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Latest Lower Paleolithic Stories

Refining Dates For The Atapuerca Site Where Homo Antecessor Was Discovered
2014-02-10 09:43:28

FECYT - Spanish Foundation for Science and Technology One of the issues of the Atapuerca sites that generates the most scientific debate is the dating of the strata where the fossils are found. Therefore, researchers at the Spanish National Research Centre for Human Evolution, among others, strive to settle the dates. A study published by the 'Journal of Archaeological Science' has clarified that the sediment of Gran Dolina, where the first remains of Homo antecessor were discovered in...

Scientists Find 800,000-Year-Old Human Footprints On Norfolk Beach
2014-02-07 13:51:03

Lee Rannals for redOrbit.com - Your Universe Online Scientists have discovered the oldest human footprints ever found in Europe on a Norfolk beach. Archaeologists, publishing a paper in the journal PLOS ONE, say they found the footprints while working at an excavation site in Happisburgh, UK along the Norfolk coast. The team said the prints consist of about five individuals who lived more than 800,000 years ago. According to the study, these prints provide direct evidence of the...

Fossil Hand Closes Gap Evolutionary Record
2013-12-17 09:07:15

Bryan P. Carpender for redOrbit.com - Your Universe Online It turns out that humans might have been working their fingers to the bone much earlier than scientists previously thought – half a million years earlier, according to a new study published this week. The recent discovery of a 1.4 million year-old fossil at a dig site in West Turkana, Kenya could be the key to closing a significant gap that exists in the evolutionary record of humans. One characteristic that separates humans...

Dental Analyses Find No Common Ancestor Of Humans, Neanderthals
2013-10-22 07:33:37

redOrbit Staff & Wire Reports - Your Universe Online The search for a common ancestor that links modern humans to the ancient Neanderthals that roamed Europe thousands of years ago is far from over, according to a new study published online this week in the journal Proceedings of the National Academy of Sciences (PNAS). An international team of experts, including scholars from George Washington University, the Konrad Lorenz Institute for Evolution and Cognition Research in Austria,...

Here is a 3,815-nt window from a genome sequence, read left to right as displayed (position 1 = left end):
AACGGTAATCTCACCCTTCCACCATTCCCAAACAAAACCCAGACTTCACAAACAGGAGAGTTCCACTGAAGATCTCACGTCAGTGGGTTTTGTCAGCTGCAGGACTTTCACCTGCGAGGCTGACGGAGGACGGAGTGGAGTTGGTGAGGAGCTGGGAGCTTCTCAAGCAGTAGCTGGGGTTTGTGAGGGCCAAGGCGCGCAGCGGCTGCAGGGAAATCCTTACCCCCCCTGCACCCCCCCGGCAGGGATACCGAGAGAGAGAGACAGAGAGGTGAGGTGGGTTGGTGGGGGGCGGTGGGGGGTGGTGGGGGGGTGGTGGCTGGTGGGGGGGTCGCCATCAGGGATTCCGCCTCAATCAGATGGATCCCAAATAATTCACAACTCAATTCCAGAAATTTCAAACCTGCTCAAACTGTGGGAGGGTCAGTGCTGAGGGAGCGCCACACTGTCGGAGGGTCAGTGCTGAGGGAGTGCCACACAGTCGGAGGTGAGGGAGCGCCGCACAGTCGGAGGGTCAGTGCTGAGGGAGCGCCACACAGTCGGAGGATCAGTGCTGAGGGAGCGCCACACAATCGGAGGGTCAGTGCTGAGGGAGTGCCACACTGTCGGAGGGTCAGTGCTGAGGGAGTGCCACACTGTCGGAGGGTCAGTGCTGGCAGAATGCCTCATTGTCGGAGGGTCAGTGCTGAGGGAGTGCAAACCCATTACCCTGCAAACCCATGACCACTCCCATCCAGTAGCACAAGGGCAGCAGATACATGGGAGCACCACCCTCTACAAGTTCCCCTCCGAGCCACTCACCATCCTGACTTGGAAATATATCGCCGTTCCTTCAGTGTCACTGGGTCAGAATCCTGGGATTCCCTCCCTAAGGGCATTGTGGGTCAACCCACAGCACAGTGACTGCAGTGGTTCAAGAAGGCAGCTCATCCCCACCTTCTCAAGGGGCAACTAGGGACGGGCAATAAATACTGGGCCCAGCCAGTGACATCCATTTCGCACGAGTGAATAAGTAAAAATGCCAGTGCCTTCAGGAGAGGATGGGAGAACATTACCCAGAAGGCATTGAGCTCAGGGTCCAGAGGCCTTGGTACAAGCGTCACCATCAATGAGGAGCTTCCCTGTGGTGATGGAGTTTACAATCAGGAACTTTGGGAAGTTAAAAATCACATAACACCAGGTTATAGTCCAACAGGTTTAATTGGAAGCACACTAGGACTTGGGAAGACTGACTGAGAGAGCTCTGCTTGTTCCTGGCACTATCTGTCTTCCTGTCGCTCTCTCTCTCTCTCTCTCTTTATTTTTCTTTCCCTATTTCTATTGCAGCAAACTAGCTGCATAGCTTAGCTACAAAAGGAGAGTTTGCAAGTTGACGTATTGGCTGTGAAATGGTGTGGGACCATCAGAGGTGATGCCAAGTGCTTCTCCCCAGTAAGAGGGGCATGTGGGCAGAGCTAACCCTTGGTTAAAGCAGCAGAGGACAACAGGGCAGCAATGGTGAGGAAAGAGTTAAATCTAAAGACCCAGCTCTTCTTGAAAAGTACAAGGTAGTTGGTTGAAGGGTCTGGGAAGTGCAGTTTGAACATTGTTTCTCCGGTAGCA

Researchers Study Earliest Evidence Of Human Hunting And Scavenging
2013-05-11 08:19:44

April Flowers for redOrbit.com — Your Universe Online New light has been shed on the diet and food acquisition strategies of some of the earliest human ancestors in Africa, according to a new study led by Baylor University. Early tool making humans, known as Oldowan hominin, started to exhibit a number of physiological and ecological adaptations beginning around two million years ago. These adaptations, including an increase in brain and body size, heavier investment in their...

Answer To Handaxe Mystery Is 'Trust'
2012-11-21 13:18:45

University of York Trust rather than lust is at the heart of the attention to detail and finely made form of handaxes from around 1.7 million years ago, according to a University of York researcher. Dr Penny Spikins, from the Department of Archaeology, suggests a desire to prove their trustworthiness, rather than a need to demonstrate their physical fitness as a mate, was the driving force behind the fine crafting of handaxes by Homo erectus/ergaster in the Lower Palaeolithic period....

Spear Tips Were Used A Half Million Years Ago
2012-11-16 06:26:11

April Flowers for redOrbit.com - Your Universe Online A team of anthropologists, led by the University of Toronto, has found evidence that human ancestors used stone tipped weapons for hunting 500,000 years ago. This is 200,000 years earlier than previously thought, according to the new study published in Science. "This changes the way we think about early human adaptations and capacities before the origin of our own species," says Jayne Wilkins, a PhD candidate in the Department of...

2010-11-04 13:43:44

Stone Age humans were only able to develop relatively advanced tools after their brains evolved a greater capacity for complex thought Stone Age humans were only able to develop relatively advanced tools after their brains evolved a greater capacity for complex thought, according to a new study that investigates why it took early humans almost two million years to move from razor-sharp stones to a hand-held stone axe. Researchers used computer modelling and tiny sensors embedded in...